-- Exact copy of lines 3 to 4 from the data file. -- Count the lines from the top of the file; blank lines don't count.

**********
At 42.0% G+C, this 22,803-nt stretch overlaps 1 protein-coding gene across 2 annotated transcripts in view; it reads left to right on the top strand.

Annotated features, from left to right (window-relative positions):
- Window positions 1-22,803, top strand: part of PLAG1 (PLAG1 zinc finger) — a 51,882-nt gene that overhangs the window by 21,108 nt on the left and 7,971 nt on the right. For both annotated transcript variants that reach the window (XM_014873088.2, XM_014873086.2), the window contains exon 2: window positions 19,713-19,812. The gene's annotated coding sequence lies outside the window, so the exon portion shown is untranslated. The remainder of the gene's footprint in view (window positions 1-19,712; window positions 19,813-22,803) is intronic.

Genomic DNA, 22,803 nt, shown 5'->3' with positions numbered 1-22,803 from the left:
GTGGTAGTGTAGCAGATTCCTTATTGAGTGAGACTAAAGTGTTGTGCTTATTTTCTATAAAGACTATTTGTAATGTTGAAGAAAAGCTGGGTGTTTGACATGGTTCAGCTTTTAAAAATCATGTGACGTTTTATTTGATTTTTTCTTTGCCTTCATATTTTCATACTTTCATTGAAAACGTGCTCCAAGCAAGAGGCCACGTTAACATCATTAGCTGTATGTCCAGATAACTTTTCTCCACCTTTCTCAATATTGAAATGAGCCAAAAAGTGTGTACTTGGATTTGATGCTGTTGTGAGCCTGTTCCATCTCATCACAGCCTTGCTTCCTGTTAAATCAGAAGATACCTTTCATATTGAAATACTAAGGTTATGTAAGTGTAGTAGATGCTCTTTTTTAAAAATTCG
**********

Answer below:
- Window positions 1-22,803, top strand: part of PLAG1 (PLAG1 zinc finger) — a 51,882-nt gene that overhangs the window by 21,108 nt on the left and 7,971 nt on the right. For both annotated transcript variants that reach the window (XM_014873088.2, XM_014873086.2), the window contains exon 2: window positions 19,713-19,812. The gene's annotated coding sequence lies outside the window, so the exon portion shown is untranslated. The remainder of the gene's footprint in view (window positions 1-19,712; window positions 19,813-22,803) is intronic.

Genomic DNA, 22,803 nt, shown 5'->3' with positions numbered 1-22,803 from the left: